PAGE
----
Systems

Narrative logic

Classical narration progresses always through psychological motivation, i. e., by the will of a human character and its struggle with obstacles towards a defined goal. This narrative element is commonly composed of a primary narrative (eg. a romance) intertwined with a secondary narrative or narratives. This narrative is structured with an unmistakable beginning, middle and end, and generally there is a distinct resolution. Utilizing actors, events, causal effects, main points, and secondary points are basic characteristics of this type of narrative. The characters in Classical Hollywood Cinema have clearly definable traits, are active, and very goal oriented. They are causal agents motivated by psychological rather than social concerns.[5] The narrative is a chain of cause and effect with the characters being the causal agents — in classical style, events do not occur randomly.

Cinematic time

Time in classical Hollywood is continuous, linear, and uniform, since non-linearity calls attention to the illusory workings of the medium. The only permissible manipulation of time in this format is the flashback. It is mostly used to introuce a memory sequence of a character, e. g., Casablanca.

Cinematic space

The greatest rule of classical continuity regarding space is object permanence: the viewer must believe that the scene exists outside the shot of the cinematic frame to maintain the picture's realism. The treatment of space in classical Hollywood strives to overcome or conceal the two-dimensionality of film ("invisible style") and is strongly centered upon the human body. The majority of shots in a classical film focus on gestures or facial expressions (medium-long and medium shots). André Bazin once compared classical film to a photographed play in that the events seem to exist objectively and that cameras only give us the best view of the whole play.[14]

This treatment of space consists of four main aspects: centering, balancing, frontality, and depth. Persons or objects of significance are mostly in the center part of the picture frame and never out of focus. Balancing refers to the visual composition, i. e., characters are evenly distributed throughout the frame. The action is subtly addressed towards the spectator (frontality) and set, lighting (mostly three-point lighting, especially high-key lighting), and costumes are designed to separate foreground from the background (depth).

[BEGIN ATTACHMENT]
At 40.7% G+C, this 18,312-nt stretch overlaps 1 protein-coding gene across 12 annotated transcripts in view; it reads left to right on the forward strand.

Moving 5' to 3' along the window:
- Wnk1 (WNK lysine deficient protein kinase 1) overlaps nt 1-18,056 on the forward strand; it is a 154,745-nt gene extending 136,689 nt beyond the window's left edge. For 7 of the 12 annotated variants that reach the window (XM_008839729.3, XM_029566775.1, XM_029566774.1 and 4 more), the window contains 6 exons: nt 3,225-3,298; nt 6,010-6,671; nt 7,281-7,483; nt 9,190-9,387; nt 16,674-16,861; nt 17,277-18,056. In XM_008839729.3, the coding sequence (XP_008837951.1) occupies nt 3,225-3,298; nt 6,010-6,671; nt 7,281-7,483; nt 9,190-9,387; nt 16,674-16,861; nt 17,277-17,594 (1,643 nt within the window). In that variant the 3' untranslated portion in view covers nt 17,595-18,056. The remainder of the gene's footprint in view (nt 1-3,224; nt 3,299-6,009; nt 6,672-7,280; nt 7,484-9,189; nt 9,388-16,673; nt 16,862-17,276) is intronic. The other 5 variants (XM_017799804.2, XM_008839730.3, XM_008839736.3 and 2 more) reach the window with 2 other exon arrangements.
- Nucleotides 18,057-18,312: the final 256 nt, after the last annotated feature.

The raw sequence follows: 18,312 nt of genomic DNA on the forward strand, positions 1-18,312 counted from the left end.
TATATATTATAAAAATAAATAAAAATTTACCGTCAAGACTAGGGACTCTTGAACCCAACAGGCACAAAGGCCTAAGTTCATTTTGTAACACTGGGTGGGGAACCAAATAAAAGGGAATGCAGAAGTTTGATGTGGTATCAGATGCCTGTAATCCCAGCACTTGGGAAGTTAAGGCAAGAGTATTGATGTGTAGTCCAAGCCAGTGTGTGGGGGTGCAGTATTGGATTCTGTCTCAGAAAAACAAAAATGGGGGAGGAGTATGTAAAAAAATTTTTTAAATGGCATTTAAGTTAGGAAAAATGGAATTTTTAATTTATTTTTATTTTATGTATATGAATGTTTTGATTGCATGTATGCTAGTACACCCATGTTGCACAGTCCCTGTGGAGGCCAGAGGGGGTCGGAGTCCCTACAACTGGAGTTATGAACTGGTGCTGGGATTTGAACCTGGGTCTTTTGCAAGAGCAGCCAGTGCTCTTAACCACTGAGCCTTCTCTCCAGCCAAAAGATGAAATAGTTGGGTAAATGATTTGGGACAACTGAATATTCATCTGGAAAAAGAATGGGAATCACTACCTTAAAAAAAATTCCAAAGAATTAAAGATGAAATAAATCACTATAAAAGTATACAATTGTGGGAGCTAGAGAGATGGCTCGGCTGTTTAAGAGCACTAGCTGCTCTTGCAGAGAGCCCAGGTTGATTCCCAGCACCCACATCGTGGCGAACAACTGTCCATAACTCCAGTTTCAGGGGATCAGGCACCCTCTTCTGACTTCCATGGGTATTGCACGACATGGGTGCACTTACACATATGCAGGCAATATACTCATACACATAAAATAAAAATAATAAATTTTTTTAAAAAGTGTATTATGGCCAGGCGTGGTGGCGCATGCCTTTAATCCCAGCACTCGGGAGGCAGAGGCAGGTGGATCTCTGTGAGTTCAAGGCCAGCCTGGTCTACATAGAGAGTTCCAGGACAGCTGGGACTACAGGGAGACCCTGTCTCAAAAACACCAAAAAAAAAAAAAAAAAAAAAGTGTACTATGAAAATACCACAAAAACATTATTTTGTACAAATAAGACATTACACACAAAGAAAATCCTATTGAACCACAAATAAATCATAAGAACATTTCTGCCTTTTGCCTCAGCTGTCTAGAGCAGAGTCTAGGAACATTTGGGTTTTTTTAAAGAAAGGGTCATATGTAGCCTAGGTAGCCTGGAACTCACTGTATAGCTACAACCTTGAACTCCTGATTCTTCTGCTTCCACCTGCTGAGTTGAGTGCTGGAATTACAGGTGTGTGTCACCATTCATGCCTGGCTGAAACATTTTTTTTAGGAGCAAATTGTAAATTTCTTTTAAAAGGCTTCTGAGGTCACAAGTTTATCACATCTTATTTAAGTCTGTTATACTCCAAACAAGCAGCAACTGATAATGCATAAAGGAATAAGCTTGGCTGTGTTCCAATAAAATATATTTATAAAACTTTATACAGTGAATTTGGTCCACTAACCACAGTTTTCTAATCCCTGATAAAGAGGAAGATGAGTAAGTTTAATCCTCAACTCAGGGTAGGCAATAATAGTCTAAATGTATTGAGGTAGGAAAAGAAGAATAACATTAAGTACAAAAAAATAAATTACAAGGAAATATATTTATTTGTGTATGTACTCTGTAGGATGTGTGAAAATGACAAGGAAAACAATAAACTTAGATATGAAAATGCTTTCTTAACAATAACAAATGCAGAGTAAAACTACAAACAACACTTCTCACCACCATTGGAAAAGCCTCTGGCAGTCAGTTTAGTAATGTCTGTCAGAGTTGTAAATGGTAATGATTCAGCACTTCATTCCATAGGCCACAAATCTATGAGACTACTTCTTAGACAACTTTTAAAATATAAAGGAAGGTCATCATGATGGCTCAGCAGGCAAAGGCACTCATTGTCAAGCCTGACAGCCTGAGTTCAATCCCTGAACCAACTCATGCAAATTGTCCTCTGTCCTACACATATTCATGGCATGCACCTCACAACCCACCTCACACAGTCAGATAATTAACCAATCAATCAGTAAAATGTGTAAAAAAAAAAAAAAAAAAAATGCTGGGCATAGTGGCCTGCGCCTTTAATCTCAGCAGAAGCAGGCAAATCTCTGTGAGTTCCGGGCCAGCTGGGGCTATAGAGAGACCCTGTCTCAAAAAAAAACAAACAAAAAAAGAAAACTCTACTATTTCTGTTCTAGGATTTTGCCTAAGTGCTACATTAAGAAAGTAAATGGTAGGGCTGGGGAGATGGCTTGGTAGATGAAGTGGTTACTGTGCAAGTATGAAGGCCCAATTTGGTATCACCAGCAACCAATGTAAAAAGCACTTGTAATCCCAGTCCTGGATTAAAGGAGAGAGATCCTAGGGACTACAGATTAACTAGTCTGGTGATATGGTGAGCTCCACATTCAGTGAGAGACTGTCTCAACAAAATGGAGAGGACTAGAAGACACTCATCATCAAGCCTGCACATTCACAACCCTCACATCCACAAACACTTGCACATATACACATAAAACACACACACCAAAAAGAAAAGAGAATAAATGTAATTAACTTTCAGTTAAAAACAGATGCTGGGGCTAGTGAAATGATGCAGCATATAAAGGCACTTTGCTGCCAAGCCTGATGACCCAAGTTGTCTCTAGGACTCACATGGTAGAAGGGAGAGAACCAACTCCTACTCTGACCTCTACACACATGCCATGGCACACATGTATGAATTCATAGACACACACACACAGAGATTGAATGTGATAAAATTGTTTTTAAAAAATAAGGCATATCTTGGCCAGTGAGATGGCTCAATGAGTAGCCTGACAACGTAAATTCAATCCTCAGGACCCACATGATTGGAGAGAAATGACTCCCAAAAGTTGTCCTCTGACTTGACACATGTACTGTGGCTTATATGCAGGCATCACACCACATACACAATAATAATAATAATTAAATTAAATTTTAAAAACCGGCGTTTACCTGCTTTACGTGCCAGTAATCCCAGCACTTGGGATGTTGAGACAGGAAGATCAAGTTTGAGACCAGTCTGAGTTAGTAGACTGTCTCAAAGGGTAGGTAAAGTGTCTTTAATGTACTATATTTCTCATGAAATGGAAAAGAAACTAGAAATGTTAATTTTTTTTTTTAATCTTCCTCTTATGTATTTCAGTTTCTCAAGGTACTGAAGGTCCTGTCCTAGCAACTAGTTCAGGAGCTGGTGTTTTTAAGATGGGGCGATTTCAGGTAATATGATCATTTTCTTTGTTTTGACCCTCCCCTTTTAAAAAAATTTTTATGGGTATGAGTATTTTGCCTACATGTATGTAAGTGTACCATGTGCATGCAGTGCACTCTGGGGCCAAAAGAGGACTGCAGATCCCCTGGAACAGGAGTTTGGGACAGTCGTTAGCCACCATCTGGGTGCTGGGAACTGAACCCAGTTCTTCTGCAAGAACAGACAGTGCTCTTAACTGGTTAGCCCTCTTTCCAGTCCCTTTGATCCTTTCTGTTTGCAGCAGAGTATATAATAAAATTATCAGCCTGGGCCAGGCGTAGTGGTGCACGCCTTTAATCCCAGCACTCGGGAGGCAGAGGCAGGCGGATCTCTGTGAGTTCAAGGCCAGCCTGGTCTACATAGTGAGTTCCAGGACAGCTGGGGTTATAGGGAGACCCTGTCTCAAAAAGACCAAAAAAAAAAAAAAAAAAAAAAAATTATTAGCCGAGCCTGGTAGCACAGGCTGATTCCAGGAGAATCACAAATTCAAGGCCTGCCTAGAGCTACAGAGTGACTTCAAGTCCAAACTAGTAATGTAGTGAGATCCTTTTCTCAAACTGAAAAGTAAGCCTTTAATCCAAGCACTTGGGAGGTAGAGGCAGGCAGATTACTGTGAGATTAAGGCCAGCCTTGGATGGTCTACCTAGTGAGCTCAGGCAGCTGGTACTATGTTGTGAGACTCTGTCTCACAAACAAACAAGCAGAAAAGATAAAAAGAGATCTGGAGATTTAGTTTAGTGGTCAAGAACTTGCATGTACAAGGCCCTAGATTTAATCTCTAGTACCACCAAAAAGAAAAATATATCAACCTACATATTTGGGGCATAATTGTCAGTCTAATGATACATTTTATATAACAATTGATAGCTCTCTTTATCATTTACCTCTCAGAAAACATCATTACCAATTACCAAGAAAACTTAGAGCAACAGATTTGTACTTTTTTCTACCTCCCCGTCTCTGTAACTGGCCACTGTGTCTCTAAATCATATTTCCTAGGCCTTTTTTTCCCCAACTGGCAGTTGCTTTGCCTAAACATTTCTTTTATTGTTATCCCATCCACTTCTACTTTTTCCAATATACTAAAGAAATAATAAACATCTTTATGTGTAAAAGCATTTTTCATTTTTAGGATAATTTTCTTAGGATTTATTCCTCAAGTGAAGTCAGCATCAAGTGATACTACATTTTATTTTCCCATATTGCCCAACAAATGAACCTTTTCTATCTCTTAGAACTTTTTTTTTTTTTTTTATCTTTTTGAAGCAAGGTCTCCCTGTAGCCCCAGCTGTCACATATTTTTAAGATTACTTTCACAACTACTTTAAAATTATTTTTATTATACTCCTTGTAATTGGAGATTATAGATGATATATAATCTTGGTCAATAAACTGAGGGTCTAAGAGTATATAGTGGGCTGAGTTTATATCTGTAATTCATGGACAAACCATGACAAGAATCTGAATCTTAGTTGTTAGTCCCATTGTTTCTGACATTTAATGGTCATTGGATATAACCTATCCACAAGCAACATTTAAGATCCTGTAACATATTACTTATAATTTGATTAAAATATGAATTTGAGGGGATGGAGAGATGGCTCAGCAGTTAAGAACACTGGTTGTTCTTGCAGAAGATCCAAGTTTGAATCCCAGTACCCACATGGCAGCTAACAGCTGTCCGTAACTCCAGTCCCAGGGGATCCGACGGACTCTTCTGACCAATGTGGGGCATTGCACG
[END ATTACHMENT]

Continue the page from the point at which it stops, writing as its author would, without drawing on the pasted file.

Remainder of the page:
Relations of systems

The aspects of space and time are subordinated to the narrative element.

List of important figures in the era

Many of the film-makers listed below did multiple chores on various film productions through their careers. They are here listed by the category they are most readily recognized as. If they are recognized in more than one category on the same level, they are listed in all of them.

Directors

The following is a list of directors associated with classical Hollywood. Some of them also had careers in other countries (e. g., Hitchcock and Renoir), and some also had careers either before (e. g., Griffith) or after (e. g., Huston) the classical era.

Producers

Actors

Actresses

Others

List of notable films

The following is a chronological list of notable American films that were made during Hollywood's Golden Age. [25]

Silent era

Sound era

References

  1. ^ Classical and Post-Classical Hollywood Cinema Essay
  2. ^ "The Ancient Art of Falling DownVaudeville Cinema between Hollywood and China". MCLC Resource Center. 2017-08-29. Retrieved 2017-12-14.
  3. ^ [1] German Expressionist Cinema- The World of Light and Shadow-Columbia University Press
  4. ^ The Classic Hollywood Narrative Style at University of San Diego History Dept